Education & Training
- MD, Harbin Medical University, Harbin, China
Dr. Du's publications can be reviewed through PubMed.
Research, Clinical, and/or Academic Interests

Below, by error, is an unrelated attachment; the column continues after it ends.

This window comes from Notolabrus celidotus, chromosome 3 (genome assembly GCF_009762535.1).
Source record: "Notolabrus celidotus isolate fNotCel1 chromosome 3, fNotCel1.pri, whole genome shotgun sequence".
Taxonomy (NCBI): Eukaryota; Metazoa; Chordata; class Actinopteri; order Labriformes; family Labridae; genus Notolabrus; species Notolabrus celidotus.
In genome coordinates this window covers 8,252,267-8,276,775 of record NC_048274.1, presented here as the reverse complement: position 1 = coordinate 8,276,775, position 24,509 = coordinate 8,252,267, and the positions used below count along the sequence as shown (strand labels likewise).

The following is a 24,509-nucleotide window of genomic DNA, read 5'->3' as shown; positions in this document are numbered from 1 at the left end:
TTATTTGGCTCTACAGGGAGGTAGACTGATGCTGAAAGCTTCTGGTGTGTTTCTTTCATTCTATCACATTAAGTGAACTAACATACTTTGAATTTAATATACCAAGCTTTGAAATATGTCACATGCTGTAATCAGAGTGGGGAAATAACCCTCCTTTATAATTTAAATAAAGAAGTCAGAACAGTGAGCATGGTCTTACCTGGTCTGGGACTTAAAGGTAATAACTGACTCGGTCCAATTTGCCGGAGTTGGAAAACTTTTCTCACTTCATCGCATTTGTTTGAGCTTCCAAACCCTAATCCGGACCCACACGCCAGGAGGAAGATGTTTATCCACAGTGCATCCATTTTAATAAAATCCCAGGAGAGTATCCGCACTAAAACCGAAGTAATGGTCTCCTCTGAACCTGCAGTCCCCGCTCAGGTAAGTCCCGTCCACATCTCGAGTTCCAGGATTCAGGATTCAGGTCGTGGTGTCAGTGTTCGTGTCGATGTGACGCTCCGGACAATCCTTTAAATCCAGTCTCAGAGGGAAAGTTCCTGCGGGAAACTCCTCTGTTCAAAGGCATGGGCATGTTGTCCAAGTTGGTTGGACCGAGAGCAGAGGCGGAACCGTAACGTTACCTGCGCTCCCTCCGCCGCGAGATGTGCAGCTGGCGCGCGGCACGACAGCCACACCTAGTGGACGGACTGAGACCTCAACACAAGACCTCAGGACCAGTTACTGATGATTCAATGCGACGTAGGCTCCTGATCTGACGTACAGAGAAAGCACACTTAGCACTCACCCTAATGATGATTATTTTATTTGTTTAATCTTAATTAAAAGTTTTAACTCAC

The Wnt/beta-catenin pathway and inflammation play important roles in carcinogenesis, but the molecular mechanism is still to be elucidated. My research interest focuses on human inducible nitric oxide (NO) synthase (hiNOS) as a target of Wnt/beta-catenin signaling and the role of NF-kappaB in the interaction of Wnt/beta-catenin and hiNOS/NO pathways in cancer cells. NO, an important mediator of inflammation, and beta-catenin, a component of the Wnt-adenomatous polyposis coli signaling pathway, contribute to the development of cancer. We first found that beta-catenin up-regulates hiNOS and increases NO production, which suggests a novel mechanism by which the Wnt/beta-catenin signaling pathway may contribute to cancer. Furthermore, since the hiNOS gene is also regulated by nuclear factor kappaB (NF-kappaB), we tested the hypothesis that Wnt/beta-catenin signaling regulates cytokine- or tumor necrosis factor alpha (TNFalpha)-induced hiNOS expression through interaction with NF-kappaB. Our in vitro and in vivo data show that beta-catenin signaling inversely correlates with cytokine-induced hiNOS and other NF-kappaB-dependent gene expression. These findings underscore the complex role of Wnt/beta-catenin, NF-kappaB, and iNOS signaling in the pathophysiology of inflammation-associated carcinogenesis. hiNOS/NO appears to be a critical regulator for development of cancer, whose signaling mechanisms through Wnt/beta-catenin and NF-kappaB will be studied in my long-term research.